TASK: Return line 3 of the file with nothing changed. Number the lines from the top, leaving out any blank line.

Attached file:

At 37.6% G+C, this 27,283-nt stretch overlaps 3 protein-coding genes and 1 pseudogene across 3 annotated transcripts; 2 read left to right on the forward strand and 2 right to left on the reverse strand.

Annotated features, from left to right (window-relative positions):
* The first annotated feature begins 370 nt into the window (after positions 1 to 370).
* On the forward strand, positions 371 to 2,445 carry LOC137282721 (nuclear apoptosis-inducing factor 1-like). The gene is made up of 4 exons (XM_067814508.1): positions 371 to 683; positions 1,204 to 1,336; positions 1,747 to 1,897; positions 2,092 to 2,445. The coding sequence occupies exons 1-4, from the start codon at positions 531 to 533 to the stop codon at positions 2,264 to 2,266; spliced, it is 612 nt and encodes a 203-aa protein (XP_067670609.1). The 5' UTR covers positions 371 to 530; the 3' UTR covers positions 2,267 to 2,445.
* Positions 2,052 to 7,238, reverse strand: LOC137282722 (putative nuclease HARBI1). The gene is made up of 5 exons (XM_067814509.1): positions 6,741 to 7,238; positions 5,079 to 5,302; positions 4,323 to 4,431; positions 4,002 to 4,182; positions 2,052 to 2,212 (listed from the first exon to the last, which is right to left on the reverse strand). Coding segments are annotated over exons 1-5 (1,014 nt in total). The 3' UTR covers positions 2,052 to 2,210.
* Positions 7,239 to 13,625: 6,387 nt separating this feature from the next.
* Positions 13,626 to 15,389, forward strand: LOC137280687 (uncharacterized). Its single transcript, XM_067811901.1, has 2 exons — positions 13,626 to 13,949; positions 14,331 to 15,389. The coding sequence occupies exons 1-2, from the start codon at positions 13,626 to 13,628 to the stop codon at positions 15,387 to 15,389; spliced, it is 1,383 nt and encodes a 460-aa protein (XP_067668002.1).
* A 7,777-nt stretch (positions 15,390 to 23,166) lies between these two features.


* The first annotated feature begins 370 nt into the window (after positions 1 to 370).